Psychology’s very essence is that we can delve into ourselves to find resources for resolving our problems. Biblical counseling, on the other hand, directs us away from ourselves and human wisdom to the Lord. There’s no way for those two traditions to work together without compromising (and therefore rejecting) the sufficiency of God’s Word. We must chose between the world’s  philosophies and God’s wisdom (see James 4:4). Doctrinal purity demands that we turn away from humanistic systems like psychology.

Dear friends, the Lord Who created our minds knows us infinitely better than theorists in psychology ever could! In His generosity, He has revealed His Word through His prophets and apostles. 2 Peter 1:2-3 maintains that the knowledge of Christ (which comes through God’s Word) provides us with everything we need for godly lives.

We Christians are filled with the King of all creation! As we incorporate His Word into our  daily lives by reading, studying and acting on it, we honor Him. We may or may not “feel better about ourselves,” but we will bear fruit for His kingdom. Our energy will go into loving, serving and adoring Him, causing us to put our lives in proper perspective. We will then presuppose that Christ really is all we need!

A Sin Unto Itself?

Dual CrossAs I embark on my task of examining the phenomenon of “gay Christians,” I find myself constantly returning to the grim truth that, nearly 45 years after committing my life to the Lord Jesus Christ, I still struggle with numerous habitual sins. Some in the Gay Christians Movement might try to accuse me of being self-righteous, simply because I don’t experience same sex attractions, and therefore I believe it’s crucial for me to reiterate that I do know what it’s like to fall into attitudes, thought-patterns and (alas!) behaviors that the Bible condemns.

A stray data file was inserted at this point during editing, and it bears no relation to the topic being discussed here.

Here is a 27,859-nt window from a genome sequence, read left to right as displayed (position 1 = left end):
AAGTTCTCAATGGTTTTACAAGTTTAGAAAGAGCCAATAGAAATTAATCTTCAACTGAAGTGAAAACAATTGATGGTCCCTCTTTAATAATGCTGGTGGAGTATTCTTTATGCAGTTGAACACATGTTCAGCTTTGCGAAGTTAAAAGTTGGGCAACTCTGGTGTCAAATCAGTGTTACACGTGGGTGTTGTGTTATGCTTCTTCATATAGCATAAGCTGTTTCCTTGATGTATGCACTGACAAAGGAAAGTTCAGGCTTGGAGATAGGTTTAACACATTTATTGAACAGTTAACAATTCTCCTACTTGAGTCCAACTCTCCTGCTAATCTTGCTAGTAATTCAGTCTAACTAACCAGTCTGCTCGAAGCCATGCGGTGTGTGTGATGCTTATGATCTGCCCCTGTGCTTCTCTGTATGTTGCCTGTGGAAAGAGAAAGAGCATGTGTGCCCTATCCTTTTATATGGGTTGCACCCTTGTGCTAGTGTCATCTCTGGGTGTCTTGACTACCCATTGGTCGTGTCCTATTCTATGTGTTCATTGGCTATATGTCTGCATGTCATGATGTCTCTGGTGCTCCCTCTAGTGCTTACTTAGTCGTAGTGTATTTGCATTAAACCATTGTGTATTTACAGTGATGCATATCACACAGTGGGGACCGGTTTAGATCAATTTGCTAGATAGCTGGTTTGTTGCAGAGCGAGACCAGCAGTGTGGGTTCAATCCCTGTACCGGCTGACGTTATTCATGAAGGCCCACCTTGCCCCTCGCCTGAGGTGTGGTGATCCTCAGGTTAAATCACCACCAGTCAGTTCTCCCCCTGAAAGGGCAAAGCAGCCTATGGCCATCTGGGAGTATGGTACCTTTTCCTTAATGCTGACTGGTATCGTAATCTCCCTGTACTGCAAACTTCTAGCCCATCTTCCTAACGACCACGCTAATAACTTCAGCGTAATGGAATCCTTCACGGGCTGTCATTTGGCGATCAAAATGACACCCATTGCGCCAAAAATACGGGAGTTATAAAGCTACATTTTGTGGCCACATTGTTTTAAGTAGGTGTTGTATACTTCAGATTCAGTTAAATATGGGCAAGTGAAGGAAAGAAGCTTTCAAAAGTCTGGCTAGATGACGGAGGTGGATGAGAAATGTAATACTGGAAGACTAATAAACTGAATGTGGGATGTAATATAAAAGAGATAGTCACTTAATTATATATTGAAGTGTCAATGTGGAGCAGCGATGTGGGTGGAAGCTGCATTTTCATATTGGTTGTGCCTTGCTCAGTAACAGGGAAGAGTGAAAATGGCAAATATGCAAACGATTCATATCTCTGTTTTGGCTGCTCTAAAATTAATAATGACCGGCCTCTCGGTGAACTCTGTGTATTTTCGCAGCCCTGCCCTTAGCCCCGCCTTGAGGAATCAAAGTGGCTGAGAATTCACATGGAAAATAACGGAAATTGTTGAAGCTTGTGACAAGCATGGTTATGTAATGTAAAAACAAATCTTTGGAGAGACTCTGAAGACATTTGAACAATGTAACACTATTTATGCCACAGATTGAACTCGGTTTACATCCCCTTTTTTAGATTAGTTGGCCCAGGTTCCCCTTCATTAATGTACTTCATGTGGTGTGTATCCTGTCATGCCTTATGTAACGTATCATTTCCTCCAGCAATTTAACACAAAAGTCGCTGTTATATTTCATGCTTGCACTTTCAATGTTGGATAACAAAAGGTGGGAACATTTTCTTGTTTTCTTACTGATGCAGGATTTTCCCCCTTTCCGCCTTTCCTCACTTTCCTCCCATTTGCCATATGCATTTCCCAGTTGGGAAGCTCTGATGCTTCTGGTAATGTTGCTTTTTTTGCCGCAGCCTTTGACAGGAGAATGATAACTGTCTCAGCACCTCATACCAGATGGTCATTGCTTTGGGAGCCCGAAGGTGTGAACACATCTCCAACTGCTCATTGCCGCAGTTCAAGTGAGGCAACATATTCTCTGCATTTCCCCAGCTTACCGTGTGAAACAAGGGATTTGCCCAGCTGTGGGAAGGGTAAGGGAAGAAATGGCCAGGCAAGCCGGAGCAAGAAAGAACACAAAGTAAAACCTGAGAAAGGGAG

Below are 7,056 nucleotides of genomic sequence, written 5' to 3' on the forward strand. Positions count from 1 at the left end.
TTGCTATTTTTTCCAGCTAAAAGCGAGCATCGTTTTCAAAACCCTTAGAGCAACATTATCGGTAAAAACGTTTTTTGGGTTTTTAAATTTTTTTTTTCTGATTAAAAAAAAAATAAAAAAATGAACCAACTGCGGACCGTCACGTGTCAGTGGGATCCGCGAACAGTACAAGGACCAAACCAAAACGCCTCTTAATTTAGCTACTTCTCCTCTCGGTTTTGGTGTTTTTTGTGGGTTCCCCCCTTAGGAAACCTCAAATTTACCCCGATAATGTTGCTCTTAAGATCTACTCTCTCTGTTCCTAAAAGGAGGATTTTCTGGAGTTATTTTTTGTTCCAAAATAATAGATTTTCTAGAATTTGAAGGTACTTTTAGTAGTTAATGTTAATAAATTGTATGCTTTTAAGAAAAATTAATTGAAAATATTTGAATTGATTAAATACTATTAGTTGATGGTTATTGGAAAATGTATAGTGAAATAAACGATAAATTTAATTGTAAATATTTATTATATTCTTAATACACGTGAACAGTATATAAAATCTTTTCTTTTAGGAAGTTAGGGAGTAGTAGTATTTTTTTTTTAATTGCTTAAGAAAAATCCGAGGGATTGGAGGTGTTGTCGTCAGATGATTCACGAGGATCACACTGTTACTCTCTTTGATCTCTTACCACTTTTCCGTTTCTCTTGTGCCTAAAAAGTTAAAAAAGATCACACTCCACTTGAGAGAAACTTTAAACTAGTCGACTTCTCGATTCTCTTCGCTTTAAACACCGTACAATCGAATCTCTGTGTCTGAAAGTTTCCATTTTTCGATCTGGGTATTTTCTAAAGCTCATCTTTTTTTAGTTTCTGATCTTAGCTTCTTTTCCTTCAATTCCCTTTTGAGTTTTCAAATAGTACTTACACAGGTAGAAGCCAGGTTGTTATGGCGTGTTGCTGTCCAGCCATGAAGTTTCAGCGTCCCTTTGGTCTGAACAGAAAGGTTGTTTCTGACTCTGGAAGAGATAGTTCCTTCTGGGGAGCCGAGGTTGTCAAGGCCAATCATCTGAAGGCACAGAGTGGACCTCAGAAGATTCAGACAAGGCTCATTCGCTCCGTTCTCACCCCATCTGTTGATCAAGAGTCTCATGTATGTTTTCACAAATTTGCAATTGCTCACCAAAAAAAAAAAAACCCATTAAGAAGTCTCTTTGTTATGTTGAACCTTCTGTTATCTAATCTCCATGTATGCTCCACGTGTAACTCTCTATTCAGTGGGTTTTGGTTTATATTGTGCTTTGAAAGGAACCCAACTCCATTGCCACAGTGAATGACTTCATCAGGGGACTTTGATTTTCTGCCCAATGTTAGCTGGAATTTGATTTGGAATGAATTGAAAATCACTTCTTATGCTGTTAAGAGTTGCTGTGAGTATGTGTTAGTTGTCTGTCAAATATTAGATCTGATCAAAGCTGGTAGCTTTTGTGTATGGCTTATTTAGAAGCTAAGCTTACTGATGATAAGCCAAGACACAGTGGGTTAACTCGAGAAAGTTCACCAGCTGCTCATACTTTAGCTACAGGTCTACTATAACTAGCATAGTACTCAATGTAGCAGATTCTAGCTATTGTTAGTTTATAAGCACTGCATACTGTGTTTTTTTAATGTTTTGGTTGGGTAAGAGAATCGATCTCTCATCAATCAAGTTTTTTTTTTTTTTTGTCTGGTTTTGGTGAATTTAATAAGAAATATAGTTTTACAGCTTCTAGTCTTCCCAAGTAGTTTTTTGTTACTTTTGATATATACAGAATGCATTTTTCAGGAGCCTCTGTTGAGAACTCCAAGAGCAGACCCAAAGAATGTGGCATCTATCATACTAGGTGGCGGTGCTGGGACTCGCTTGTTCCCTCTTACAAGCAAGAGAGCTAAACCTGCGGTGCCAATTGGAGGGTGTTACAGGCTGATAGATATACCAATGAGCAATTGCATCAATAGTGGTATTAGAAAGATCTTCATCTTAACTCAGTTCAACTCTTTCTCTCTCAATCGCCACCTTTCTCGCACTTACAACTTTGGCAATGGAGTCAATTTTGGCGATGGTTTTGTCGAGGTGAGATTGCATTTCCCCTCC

I do feel compassion for the Christian who, despite holding firm convictions that homosexual activity is sinful, repeatedly lapses into such behavior. I have the same problem…only I lapse into anger, worry, gossip, materialism and other manifestations of sin too numerous to mention. Dare I single out homosexuality, then, as being somehow more sinful than the sins I commit? Is homosexuality in a unique category of being more odious to God than the sins in my life?

According to the Bible, homosexuality doesn’t appear to be a sin above all others. On the contrary, the Word of God presents it as one of many sins that require the Lord’s cleansing.

Or do you not know that the unrighteous will not inherit the kingdom of God? Do not be deceived: neither the sexually immoral, nor idolaters, nor adulterers, nor men who practice homosexuality, 10 nor thieves, nor the greedy, nor drunkards, nor revilers, nor swindlers will inherit the kingdom of God. 11 And such were some of you. But you were washed, you were sanctified, you were justified in the name of the Lord Jesus Christ and by the Spirit of our God. ~~1 Corinthians 6:9-11 (ESV)


I see several items within that catalog that indict me. Homosexuality nestles right in there, no better nor no worse than other acts that offend the Holy Spirit. Yes, it is sin, and utterly unacceptable to the God who calls Christians to holiness. So are many of my behaviors. That being the case, I must be careful to broach the topic of “gay Christians” with humility, understanding and acknowledging my own failings and rejoicing in the grace of God that empowers me to repent.